My father eventually let me wander back to my cousins to play more bar hall games, and letting him most likely think deeply of days gone by remembering certain events with clarity that his sober mind would never accept. When the little clock with the flipping numbers on the bar table clicked its way to one in the morning my Father abruptly stood up and announced “It’s time to go my good friend.” Only to me but my uncle cousins and grandfather left too. Helping my father out to the car I heard the noise of someone urinating on a hard surface, the kind of noise that would make you say hose but the flow is not large enough to be a hose. I placed my writhing father in our beat up Chevrolet and turned to find my grandfather relieving himself on a large sport utility vehicles tire. His head rolling back from side to side in the ecstasy of relieving a bloated bladder. But much to his surprise the SUVs’ driver began to pull away, and my drunken grandfather felt so wronged by his urinal that he followed after the vehicle in his boozy gait. Unfortunately his feet were not steady enough to support him and he fell into the snowy gravel, “darn terlet.” He said raising his middle finger into the night. All I heard after that was the SUVs' engine running away into darkness.


They day after our porch gathering my father, grandfather, uncle, cousins and me went out into the woods that surrounded our cabin for a few hours of hunting. My Father said to me “This is your day son, it’s your turn.” My father let me sit alone on a ridge overlooking a small ravine while he disappeared with the other men. For the longest time I sat there, imagining deer where there was none, and falling asleep even though I knew I wasn’t supposed to. The sun began to shine more directly into my eyes because it was getting late and that’s the way the sun went when it got late. It was now that I heard a twig snap in a thicket across the ravine. A doe, fat with a baby I think came out into the clearing. I watched it for a moment before I remembered the heavy gun sitting in my lap. I raised the gun so I could see the deer inside the black scope on top. The doe was chewing on a piece of green, and I knew what I should’ve done. I should’ve killed that mother deer and her baby right then in the mountains. It would’ve been a man thing to do, but I didn’t want to kill that mother deer and most likely her baby too. So I didn’t, she moved off over the other side of the ravine and I didn’t see anything the rest of the day.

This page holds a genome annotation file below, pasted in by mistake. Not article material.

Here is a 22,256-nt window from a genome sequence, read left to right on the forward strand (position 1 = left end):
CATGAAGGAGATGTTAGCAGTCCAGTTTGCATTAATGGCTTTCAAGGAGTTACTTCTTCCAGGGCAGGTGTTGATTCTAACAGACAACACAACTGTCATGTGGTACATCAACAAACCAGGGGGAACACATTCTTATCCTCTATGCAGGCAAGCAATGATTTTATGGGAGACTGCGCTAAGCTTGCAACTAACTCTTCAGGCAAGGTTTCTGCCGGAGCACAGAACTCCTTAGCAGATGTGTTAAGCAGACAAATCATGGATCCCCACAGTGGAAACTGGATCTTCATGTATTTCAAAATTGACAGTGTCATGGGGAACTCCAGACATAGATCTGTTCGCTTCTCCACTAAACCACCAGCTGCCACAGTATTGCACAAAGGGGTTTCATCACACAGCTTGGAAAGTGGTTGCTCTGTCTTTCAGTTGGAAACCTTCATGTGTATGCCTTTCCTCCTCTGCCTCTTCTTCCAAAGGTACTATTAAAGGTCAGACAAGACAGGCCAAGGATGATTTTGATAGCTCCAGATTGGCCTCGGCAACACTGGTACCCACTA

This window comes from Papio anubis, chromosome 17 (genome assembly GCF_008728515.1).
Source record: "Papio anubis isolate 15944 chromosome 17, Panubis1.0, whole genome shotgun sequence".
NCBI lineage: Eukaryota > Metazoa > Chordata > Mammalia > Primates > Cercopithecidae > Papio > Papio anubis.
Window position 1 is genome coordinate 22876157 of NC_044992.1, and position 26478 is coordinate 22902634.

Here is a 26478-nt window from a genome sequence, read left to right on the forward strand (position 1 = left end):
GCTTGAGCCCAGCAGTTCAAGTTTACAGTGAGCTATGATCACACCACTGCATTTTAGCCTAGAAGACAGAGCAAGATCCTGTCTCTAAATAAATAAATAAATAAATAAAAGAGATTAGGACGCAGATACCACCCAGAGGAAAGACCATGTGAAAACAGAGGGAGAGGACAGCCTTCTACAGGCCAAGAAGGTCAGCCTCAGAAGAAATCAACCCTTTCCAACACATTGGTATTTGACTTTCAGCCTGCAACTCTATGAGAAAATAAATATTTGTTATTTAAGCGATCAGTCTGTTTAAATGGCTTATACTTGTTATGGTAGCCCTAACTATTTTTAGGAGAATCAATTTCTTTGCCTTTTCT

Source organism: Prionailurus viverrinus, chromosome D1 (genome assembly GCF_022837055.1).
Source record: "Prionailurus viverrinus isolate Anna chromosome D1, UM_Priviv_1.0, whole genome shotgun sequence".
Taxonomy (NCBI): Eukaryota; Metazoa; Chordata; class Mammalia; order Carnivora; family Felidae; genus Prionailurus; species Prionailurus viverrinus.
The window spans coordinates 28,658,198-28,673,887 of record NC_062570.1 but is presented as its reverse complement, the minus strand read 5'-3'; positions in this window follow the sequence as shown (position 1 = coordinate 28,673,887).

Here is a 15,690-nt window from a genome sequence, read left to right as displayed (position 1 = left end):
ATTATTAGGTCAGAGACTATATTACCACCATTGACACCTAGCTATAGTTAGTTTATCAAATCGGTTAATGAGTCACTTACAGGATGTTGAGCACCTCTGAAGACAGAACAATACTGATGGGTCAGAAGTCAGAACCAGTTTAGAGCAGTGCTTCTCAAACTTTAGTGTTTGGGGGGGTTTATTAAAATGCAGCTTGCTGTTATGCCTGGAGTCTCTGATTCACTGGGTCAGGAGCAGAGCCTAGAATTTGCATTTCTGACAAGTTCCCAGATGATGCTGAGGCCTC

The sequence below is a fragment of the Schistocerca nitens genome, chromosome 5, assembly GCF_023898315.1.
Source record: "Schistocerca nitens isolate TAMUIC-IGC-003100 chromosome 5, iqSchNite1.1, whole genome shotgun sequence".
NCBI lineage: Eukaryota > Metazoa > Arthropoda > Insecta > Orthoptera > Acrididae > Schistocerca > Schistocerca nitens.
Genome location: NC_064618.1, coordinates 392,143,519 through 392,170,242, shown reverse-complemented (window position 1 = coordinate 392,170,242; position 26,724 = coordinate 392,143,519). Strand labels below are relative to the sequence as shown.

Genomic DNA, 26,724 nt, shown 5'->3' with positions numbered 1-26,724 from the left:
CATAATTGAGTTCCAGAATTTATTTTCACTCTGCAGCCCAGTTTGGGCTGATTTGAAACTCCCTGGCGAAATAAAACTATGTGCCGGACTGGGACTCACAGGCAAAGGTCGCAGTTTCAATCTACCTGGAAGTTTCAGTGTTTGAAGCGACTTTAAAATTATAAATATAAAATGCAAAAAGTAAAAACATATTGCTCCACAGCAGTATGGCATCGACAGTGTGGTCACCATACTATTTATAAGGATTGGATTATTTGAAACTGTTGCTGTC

On the walk back to the cabin I heard my father say “How about you son?”
I said “I didn’t see anything dad.”
He patted my shoulder saying “That’s okay; you’re just a boy yet.





Join the Discussion

This article has 1 comment. Post your own now!

pageturner This work has been published in the Teen Ink monthly print magazine. said...
Jul. 31, 2010 at 11:42 pm
Interesting. I like the way you describe how in your tory men are supposed to act alike, tough and macho. How not evry generations the same
 
bRealTime banner ad on the left side
Site Feedback